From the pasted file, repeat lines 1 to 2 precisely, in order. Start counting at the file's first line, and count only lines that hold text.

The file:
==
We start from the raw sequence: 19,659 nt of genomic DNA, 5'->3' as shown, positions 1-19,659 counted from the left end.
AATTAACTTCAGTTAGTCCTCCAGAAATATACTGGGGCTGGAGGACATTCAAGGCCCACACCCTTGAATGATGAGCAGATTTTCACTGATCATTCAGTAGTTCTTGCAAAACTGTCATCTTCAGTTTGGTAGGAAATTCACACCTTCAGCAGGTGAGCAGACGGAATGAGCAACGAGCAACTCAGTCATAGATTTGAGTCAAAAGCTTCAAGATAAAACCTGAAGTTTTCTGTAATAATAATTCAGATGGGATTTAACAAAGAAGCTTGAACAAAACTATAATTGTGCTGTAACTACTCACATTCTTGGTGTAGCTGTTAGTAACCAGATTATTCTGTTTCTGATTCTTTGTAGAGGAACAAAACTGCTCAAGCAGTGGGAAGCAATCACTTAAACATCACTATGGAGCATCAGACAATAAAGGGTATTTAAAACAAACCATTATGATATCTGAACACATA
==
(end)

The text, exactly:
We start from the raw sequence: 19,659 nt of genomic DNA, 5'->3' as shown, positions 1-19,659 counted from the left end.
AATTAACTTCAGTTAGTCCTCCAGAAATATACTGGGGCTGGAGGACATTCAAGGCCCACACCCTTGAATGATGAGCAGATTTTCACTGATCATTCAGTAGTTCTTGCAAAACTGTCATCTTCAGTTTGGTAGGAAATTCACACCTTCAGCAGGTGAGCAGACGGAATGAGCAACGAGCAACTCAGTCATAGATTTGAGTCAAAAGCTTCAAGATAAAACCTGAAGTTTTCTGTAATAATAATTCAGATGGGATTTAACAAAGAAGCTTGAACAAAACTATAATTGTGCTGTAACTACTCACATTCTTGGTGTAGCTGTTAGTAACCAGATTATTCTGTTTCTGATTCTTTGTAGAGGAACAAAACTGCTCAAGCAGTGGGAAGCAATCACTTAAACATCACTATGGAGCATCAGACAATAAAGGGTATTTAAAACAAACCATTATGATATCTGAACACATA